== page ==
Washington desisted from any attempts to interrupt them, and marched his army leisurely to cover the passes of the Hudson. Clinton reached Sandy Hook on the 5th of July, and embarked immediately for New York.
In the battle of Monmouth the British loss was about three hundred, found upon the field. The Americans lost eight officers and sixty-one privates, killed; and one hundred and sixty, wounded. Many of both armies died without a wound, from excessive heat and fatigue. The Americans made about one hundred prisoners, and it is estimated that a thousand privates, chiefly Germans, deserted from the enemy during the march through New Jersey.
Washington, though in the excitement of the occasion he
had used strong language to General Lee, on the day of action, disapproving of his retreat, had nevertheless continued
him in command, and showed no disposition to proceed fur E ther. But Lee was too deeply irritated to submit quietly to
the reprimand, and on the next day addressed two haughty
and offensive letters to the Commander-in-chief. The issue : of the correspondence was the arrest of Lee, and his trial by
court-martial upon three charges : 1. For disobedience of orders, in not attacking the enemy on the 28th of June, agreeably to repeated instructions. 2. For misbehaviour before the enemy, on the same day, by making an unnecessary, disorderly, and shameful retreat. 3. For disrespect to the Commander-in-chief in two letters.
The high colouring of the second charge was made on the representations of Generals Wayne and Scott, but on the trial it was shown that they had misapprehended him. Lord Sterling presided at the court-martial. They found Lee guilty of all the charges, but softened down the language of the second, and found him only guilty of making an unnecessary and in some instances a disorderly retreat. They sentenced him to be suspended from command for one year. Congress finally approved the sentence. It is impossible to deny, on a review of the case of Lee, at this day, that he was harshly dealt with by the court, and that it is difficult to find just cause for their judgment. The excitement against him in the army, and the inconvenience to the service, which might have been produced by his unpopularity, probably swayed their minds, and deprived the country of the services of an able and gallant, if a rash and irritable, officer.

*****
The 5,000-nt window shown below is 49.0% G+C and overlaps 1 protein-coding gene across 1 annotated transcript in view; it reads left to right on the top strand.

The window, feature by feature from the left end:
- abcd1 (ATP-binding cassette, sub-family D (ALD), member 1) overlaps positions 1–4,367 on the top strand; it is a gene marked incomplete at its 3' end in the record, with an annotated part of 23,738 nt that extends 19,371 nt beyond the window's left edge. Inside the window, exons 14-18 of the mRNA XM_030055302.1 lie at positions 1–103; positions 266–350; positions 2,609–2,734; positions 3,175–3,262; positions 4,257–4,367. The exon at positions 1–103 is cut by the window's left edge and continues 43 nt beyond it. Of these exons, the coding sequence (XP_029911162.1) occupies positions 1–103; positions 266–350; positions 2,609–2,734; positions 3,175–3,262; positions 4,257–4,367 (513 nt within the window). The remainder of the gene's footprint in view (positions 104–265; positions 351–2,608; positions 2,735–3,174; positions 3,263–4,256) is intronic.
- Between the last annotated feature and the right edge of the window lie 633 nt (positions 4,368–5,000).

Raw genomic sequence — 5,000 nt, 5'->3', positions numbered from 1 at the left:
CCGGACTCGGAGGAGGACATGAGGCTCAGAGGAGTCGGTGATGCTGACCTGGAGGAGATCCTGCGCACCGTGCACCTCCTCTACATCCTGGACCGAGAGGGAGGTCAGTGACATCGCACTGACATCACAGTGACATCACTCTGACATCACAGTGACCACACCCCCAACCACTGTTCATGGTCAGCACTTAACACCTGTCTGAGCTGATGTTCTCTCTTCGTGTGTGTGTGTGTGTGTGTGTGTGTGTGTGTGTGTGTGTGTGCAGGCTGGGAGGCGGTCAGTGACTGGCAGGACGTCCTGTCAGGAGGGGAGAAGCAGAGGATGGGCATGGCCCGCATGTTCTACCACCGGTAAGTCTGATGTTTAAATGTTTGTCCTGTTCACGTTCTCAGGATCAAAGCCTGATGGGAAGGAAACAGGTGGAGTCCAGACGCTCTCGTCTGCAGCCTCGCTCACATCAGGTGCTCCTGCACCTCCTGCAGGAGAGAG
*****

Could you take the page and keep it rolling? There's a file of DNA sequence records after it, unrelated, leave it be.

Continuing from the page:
Soon after Sir Henry Clinton reached New York, the French fleet appeared off the harbor. Disappointed in the escape of Admiral Howe with the British fleet from the Delaware, Count D'Estaing had followed them along the coast, and, on the 11th of July, made a display before Sandy Hook, as though about to force his way into the bay of New York, to attack the fleet. He found it impracticable to work his large ships over the bar, and in consequence remained before the port, blockading the British fleet, till the 22d of July. A great number of English vessels fell into his hands. On the 22d he sailed with his whole fleet
July 220. for Newport, Rhode Island, to co-operate with a land expedition sent against the British at that place. Again the British had a fortunate escape in his movements. The
fleet of Byron, sent out to reinforce Howe, met with storms and adverse winds, and had been separated. Within eight days after D'Estaing's departure, five or six of this squadron arrived in a damaged condition, separately, at Sandy Hook, and must have fallen into his power had he remained on that station. He arrived off Newport on the 29th of July.
Rhode Island had been in the possession of the British since 1776, and it was now planned by the American general to make a concerted attack by sea and land, with the hope of capturing the whole army in garrison there. British general was Sir Robert Pigot, and the force under his command, by reinforcements from New York, had been augmented to six thousand.